Frans C.T. van der Helm, MSc, PhD, Explore the cross roads of technology and neurorehabilitation and peak into the window of future technology applications, including advances in brain computer interfaces, rehabilitation robotics and the role of multichannel EEG monitoring in assessing neuroplasticity. Presentations of each topic will be provided including interactive discussions of future developments.
Dr. van der Helm is professor in biomechatronics and bio-robotics, Delft University of Technology, and also adjunct-professor at the University of Twente, and the University Leiden (the Netherlands); Northwestern University (Chicago); and Case Western Reserve University (Cleveland). He served on the boards of the International Society of Biomechanics, the Technical Group of Computer Simulation and the International Shoulder Group and is a programme leader in the Medical Delta, the collaboration between Leiden University Medical Center, Erasmus Medical Center Rotterdam and TU Delft. Dr. van der Helm was principal investigator in the TREND research consortium, investigating Complex Regional Pain Syndrome as a neurological disorder, the NeuroSIPE (System Identification and Parameter Estimation in Neurophysiological Systems) program and H-Haptics (Human-Centered Haptics) program, sponsored by the Dutch National Science Foundation. In 2012 he received an ERC grant for a research project, “4D EEG,” improving temporal and spatial resolution of EEG source localization. He has published more than 150 papers in international journals on topics such as biomechanics of the upper and lower extremities, neuromuscular control, eye biomechanics, pelvic floor biomechanics, human motion control and posture stability.
FRIDAY, 15 NOVEMBER
10:30 AM – 12:00 PM
SYMPOSIUM IN HONOR OF ROBERT C. WAGENAAR, PHD: 1957-2013 [#219]
Robert C. Wagenaar, PhD
The rehabilitation community lost a talented and much-beloved colleague with the passing of Dr. Robert C. Wagenaar on 13 February 2013. Dr. Wagenaar was a well-respected scientist, thoughtful mentor, and a cherished friend to many of his colleagues. A skilled scientist, highly regarded for his work in dynamical systems theory, he studied gait patterns in patients with stroke and Parkinson’s disease, and investigated rehabilitation interventions to modify abnormal movement patterns. He was the essence of a translational research scientist, transforming theory to clinical practice in rehabilitation. Dr. Wagenaar was also a devoted educator and mentor to many graduate students, post-doctoral students, and junior colleagues. His mentees have emerged as leaders in their own areas of work. At ACRM, Dr. Wagenaar served as co-chair of the Program Committee from 2010 until his death and was instrumental in dramatically improving the caliber of scientific presentations at the annual meeting. This symposium is presented in his honor in recognition of the many contributions he made to our lives and work.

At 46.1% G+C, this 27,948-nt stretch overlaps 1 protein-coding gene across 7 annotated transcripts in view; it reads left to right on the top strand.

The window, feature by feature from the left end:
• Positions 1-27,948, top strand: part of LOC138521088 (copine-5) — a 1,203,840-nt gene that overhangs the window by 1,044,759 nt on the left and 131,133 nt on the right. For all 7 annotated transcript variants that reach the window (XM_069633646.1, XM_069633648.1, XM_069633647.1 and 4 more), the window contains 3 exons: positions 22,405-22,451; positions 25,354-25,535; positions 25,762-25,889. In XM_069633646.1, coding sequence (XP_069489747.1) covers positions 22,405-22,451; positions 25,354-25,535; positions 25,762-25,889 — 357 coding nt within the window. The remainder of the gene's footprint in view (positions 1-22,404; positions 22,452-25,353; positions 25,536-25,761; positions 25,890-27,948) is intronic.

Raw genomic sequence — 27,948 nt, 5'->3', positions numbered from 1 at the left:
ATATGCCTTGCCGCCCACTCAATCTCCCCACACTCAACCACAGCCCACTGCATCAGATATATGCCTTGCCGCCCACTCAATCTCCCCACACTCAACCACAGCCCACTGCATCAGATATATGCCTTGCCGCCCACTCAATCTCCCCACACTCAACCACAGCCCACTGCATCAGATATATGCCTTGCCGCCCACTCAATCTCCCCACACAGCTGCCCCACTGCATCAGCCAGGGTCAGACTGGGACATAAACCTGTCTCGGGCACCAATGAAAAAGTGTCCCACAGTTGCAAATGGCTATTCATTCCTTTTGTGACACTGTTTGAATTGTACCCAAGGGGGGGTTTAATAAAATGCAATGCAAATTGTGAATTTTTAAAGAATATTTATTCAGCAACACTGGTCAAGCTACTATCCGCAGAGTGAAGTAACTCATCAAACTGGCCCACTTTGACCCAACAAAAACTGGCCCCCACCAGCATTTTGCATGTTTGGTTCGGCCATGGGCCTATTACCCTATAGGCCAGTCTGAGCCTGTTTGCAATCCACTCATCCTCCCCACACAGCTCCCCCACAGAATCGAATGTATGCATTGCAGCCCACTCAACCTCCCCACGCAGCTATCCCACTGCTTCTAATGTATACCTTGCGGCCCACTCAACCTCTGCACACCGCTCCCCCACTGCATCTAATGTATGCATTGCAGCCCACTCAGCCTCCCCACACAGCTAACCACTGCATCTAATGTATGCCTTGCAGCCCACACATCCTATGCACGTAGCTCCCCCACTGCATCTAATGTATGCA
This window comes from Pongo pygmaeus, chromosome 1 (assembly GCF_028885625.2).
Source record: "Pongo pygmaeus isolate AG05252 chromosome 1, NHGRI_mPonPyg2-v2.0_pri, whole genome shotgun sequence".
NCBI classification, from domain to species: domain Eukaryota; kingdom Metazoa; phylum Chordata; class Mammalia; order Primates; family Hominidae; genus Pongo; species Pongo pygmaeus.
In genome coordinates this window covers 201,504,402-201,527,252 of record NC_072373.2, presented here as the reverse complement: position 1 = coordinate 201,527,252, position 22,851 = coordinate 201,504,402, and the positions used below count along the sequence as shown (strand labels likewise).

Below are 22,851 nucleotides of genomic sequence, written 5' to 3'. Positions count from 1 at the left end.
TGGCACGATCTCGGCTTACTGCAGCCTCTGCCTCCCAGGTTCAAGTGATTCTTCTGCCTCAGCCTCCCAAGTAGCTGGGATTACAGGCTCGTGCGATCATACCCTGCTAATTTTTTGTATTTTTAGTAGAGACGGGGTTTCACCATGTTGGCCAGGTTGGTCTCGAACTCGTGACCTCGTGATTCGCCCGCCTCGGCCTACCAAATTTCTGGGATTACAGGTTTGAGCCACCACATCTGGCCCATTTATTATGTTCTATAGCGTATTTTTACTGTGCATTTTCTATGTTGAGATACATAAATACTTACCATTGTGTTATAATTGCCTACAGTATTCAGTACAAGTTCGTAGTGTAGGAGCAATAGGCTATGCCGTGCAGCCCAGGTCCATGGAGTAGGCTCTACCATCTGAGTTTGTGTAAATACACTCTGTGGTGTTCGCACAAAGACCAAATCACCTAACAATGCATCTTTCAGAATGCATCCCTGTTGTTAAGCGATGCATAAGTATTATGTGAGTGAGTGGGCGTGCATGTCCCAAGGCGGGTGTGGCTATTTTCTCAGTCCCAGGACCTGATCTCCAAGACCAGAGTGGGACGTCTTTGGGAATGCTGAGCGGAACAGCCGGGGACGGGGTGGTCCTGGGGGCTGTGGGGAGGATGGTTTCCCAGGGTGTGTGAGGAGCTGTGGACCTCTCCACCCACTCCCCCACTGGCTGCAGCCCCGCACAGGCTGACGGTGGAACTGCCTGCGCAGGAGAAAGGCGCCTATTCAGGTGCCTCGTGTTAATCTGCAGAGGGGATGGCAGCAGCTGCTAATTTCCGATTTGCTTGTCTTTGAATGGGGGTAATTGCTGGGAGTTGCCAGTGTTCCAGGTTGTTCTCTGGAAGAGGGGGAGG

I. Introduction – Douglas I. Katz, MD
II. Understanding Dynamics of Motor Recovery after Stroke – Gert Kwakkel, PhD
III. A Home-Based Exercise Program to Maximize Post-Hip Fracture Rehabilitation – Alan Jette, PhD
IV. The Dynamics of Human Gait in Everyday Life: Walking According to Dr. Wagenaar – Daniel K. White, PT, ScD
To support the attainment of knowledge, competence, and performance, the learner should be able to achieve the following objectives:
- Explain how predictable functional outcome is after stroke and which mechanisms are responsible for the non-linear recovery pattern early post-stroke.
- Identify what patients learn when they show functional improvement after stroke.
- Cite the efficacy of a 6-month home exercise program to improve function after regular hip fracture rehabilitation ends.
- Recognize clinically-based research themes inspired by Dr. Wagenaar.
- Discuss trajectory patterns of gait speed in older adults and levels of physical activity that can be measured by accelerometry in people with knee arthritis.
The distinguished faculty for this course is comprised of researchers who share the honor of having worked and collaborated with Dr. Wagenaar. They will discuss their own work as it relates to him and his role as colleague, mentor and friend.